S. is studying culinary schools and wants to be a pastry chef.  She wants to make a poster and bake something as a part of her project.  “That isn’t part of the requirements,” I said.  “I know.”  “We aren’t having presentations like we did with the last project, it’s just a paper,” I explained.  “I know.”  So of course I will not say no to baked good and a poster.  : )

C. wants to be an auto mechanic.  He had left my class to go to another school shortly into the year, but now he is back.  He has trouble staying awake in the mornings, but as we discussed his goals, HE told ME how important my class is because cars are all about physics and “you need to know about friction and gravity and energy to understand cars”.  (Ms K’s jaw is down to the floor…”Um, right! Exactly!”)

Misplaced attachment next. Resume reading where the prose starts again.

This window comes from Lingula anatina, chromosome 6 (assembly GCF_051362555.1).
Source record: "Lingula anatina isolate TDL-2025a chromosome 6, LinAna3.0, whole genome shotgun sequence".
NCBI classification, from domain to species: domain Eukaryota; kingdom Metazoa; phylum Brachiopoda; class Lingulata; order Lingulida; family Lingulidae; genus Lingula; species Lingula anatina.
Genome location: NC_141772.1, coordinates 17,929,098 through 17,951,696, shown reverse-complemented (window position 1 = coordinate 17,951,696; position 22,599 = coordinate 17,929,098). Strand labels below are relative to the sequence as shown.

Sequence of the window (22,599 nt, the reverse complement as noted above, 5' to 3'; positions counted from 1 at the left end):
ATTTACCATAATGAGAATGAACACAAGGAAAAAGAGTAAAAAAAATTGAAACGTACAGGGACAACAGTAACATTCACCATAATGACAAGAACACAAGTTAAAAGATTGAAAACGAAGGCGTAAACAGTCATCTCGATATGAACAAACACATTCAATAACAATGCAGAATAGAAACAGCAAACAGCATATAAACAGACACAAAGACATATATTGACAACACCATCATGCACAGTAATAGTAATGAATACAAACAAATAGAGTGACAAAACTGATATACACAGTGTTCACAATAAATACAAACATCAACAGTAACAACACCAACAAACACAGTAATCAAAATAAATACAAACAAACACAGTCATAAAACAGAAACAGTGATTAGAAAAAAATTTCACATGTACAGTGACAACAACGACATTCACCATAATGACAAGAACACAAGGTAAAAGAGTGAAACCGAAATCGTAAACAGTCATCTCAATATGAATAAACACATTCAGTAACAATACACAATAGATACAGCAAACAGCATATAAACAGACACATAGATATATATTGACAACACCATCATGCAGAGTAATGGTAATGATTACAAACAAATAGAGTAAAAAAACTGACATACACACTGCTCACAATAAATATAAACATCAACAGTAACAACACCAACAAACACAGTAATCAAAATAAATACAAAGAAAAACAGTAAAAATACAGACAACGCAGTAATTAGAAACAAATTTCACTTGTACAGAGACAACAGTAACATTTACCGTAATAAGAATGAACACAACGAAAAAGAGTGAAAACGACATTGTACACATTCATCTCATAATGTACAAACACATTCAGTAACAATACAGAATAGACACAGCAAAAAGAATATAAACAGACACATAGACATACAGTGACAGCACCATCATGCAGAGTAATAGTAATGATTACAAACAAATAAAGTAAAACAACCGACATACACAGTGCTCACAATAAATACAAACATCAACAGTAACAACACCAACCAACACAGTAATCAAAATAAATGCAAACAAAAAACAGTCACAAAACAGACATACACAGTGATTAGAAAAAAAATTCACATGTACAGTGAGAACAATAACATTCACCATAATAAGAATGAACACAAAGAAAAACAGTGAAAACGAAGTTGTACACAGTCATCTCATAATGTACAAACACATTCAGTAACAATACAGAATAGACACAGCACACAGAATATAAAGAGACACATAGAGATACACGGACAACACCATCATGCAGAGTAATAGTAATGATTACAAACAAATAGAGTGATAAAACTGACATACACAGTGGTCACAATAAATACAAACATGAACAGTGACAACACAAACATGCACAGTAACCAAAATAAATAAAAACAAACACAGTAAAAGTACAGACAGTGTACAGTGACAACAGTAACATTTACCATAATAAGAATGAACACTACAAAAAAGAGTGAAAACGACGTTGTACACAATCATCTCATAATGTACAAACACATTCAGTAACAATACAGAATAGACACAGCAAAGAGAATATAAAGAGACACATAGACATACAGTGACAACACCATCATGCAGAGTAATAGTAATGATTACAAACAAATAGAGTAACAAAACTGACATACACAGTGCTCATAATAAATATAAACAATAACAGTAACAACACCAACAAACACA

So, obviously, not getting fired was not the highlight…or the lowlight…of my week.  But it sure felt that way for a few days.

2 Responses

  1. veroskk

    Hi, Lindsay! I am actually a teacher in Jackson, which is not technically the Delta, but I am still more than happy to fill out the survey and pass it on to my colleagues if you like! And I’ll post it on the Delta region facebook page.

  2. Lindsay Schoenig

    My name is Lindsay Schoenig. I am a former Delta teacher and current grad student writing my masters thesis on identifying the barriers to the adoption of the community school model in Mississippi Delta public schools. I have created an anonymous online survey that I am looking to have ms delta public school teachers fill out. I would really appreciate it if you could take a few minutes to complete the survey and maybe pass along the link to your colleagues and other teachers you know in the region. Here is the link to the survey:
    Thanks so much!